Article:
And then… it began to rain.  Ha!  I’m SO glad Eva overcame my stubbornness with her stubbornness or I would have been soaked in short order, and my walking tour would have come to a quick conclusion.  It helps that she works in a hotel here.  No wonder she’s such a good tour guide and is able to tell me where to shop, where to eat, what to see.  HA: while walking, I passed a bunch of shops, and in a sea of shoe stores, clothing stores, electronics stores, and restaurants, I saw another, just as normal as the others, but with a different sign to say the least: “Parti Socialist”.  Good to know the neighborhood socialist party office is but a stone’s throw from all else. J It reminded me of the Seinfeld episode when Elaine got her new boyfriend blacklisted for naming names. Ha! 

I then took a walk across the foot bridge that traverses the Rhone and made my way into the opposing village.  I spoke with one of the shopkeepers who told me that it was indeed a different village and not a part of Vienne. 
A few notes on the French people:
a) why every teenage guy insists on having an absolutely revolting peach fuzz mustache is beyond me.  They look so gross, and yet, I’m surrounded by them.  Everywhere.  No matter that they are 11 years old.  15 years old.  Or 19 years old.  Peachfuzz mustaches.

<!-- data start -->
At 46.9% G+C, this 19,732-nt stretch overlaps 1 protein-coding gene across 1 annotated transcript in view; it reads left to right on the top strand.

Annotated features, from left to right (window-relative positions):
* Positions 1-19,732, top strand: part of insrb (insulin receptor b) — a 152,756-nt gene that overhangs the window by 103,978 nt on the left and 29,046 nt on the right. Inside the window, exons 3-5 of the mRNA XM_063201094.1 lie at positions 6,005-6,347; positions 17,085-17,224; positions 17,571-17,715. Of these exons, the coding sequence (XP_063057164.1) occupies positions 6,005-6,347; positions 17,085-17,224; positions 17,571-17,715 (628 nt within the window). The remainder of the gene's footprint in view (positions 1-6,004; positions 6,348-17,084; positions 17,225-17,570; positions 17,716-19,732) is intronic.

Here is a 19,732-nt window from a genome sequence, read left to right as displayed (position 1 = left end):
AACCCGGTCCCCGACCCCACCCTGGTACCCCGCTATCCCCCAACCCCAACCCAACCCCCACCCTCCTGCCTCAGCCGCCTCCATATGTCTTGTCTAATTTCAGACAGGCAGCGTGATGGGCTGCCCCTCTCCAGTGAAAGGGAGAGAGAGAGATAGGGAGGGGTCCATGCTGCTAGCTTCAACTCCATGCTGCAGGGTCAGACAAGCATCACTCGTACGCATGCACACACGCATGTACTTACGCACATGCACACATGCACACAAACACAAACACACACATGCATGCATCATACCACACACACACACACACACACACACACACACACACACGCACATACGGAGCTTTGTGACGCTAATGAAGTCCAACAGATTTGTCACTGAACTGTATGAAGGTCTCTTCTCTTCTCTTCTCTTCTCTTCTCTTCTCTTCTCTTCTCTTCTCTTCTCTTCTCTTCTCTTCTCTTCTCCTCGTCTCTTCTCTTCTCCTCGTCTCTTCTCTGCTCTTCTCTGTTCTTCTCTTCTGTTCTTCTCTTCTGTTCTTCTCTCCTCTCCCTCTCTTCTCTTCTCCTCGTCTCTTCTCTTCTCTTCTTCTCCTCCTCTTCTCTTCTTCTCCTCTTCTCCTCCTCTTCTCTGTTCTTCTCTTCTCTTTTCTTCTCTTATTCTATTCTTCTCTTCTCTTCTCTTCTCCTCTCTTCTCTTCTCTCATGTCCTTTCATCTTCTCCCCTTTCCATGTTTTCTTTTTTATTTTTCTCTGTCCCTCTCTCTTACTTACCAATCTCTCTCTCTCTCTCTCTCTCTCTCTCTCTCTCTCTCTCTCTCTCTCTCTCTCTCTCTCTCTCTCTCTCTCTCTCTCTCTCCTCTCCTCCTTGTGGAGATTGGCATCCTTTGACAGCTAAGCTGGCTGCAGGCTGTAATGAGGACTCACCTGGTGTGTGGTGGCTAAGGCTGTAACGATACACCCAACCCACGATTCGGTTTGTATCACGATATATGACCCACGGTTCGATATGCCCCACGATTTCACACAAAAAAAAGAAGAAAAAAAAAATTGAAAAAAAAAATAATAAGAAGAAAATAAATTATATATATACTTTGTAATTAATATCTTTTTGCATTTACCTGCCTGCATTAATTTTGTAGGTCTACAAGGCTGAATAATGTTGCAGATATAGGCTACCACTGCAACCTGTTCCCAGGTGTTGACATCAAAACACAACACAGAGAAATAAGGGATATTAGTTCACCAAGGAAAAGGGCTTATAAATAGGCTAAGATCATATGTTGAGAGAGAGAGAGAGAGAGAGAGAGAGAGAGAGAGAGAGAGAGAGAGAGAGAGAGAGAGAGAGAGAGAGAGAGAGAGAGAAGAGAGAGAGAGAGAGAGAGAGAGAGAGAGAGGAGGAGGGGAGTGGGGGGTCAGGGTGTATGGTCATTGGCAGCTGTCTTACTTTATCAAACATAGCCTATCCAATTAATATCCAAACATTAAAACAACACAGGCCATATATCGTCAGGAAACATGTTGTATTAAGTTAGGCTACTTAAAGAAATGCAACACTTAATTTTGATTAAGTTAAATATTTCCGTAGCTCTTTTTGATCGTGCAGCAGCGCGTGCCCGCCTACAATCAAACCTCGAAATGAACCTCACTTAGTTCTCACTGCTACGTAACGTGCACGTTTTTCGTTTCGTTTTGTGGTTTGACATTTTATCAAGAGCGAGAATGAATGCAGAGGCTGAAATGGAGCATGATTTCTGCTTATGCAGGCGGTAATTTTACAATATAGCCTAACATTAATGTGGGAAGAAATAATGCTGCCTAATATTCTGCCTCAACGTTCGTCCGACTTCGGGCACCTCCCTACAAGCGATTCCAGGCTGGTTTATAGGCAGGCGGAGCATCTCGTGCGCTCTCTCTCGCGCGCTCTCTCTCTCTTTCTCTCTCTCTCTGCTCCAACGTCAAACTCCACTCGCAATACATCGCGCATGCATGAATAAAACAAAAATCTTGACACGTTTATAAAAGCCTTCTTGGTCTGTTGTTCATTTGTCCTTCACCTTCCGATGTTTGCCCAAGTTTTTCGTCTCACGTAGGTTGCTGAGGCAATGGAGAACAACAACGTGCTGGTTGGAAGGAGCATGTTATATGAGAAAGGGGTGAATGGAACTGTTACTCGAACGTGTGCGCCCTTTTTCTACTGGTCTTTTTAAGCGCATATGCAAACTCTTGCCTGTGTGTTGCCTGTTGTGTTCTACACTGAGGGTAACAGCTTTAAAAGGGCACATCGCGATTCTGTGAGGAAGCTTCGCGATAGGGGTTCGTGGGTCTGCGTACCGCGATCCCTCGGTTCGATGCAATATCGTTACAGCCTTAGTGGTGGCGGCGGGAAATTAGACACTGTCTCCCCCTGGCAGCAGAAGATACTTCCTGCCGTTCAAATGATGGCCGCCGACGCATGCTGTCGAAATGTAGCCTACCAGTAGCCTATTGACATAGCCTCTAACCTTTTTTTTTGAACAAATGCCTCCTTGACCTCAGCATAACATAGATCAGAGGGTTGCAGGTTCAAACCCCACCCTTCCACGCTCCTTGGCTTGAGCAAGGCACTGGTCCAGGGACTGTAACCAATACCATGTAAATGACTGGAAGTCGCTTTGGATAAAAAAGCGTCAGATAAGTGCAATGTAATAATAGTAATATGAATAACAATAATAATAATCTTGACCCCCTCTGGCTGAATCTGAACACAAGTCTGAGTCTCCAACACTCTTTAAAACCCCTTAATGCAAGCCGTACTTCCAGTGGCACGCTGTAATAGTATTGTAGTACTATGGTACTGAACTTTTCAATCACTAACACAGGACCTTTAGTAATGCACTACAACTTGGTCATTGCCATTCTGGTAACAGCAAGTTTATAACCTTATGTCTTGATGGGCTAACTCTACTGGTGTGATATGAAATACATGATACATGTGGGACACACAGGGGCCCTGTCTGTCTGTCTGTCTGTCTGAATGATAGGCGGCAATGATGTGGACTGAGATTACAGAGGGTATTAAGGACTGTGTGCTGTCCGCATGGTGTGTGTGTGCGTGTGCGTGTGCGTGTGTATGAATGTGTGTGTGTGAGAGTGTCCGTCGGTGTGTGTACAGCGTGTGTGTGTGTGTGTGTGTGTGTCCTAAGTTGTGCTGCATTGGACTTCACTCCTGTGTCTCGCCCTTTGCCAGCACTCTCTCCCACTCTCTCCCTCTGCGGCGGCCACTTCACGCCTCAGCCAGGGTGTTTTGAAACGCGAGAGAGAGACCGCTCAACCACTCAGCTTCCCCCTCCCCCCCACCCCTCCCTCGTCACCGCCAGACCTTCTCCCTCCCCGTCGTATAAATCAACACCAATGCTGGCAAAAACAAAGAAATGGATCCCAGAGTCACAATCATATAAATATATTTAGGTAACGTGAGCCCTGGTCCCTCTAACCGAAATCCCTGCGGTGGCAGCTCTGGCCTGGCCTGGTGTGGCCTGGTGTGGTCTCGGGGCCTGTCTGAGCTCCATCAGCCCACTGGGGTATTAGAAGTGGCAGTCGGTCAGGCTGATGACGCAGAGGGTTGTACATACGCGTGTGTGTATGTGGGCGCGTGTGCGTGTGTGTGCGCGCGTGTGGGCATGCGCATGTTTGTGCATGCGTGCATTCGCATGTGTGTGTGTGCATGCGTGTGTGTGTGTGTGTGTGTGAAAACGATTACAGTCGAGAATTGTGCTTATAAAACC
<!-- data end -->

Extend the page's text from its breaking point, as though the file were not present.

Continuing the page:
b) the girls apparently dig these peachfuzz mustaches, because accompanying many of these peachfuzz mustached men are other young women, who apparently dig these yucky hairy growths, or don’t know how to tell their boyfriends that “Mec, tu vraiment dois le raser ca.
--dude, you totally need to shave that thing. 
c) After careful comparisons, I realize that I prefer German chicks.  Maybe most of the hot French chicks moved from Lyon and Vienne, and only live in Paris, and while I cannot confirm this, it would make sense: if I were a girl, and all the guys in Lyon and Vienne sported peachfuzz (as they appear to do), I too would move to Paris!
d) There seem to be a lot of French men walking around who LOOK like homeless people from New York City, but are actually just normal French people, going about their daily lives.  Also, there are some haut fashion French guys who wear their hip Italian cut suits, but they seem to be the exception.  Rome this is not.  Again, this may simply be a function of these smaller cities and villages, but it bears note.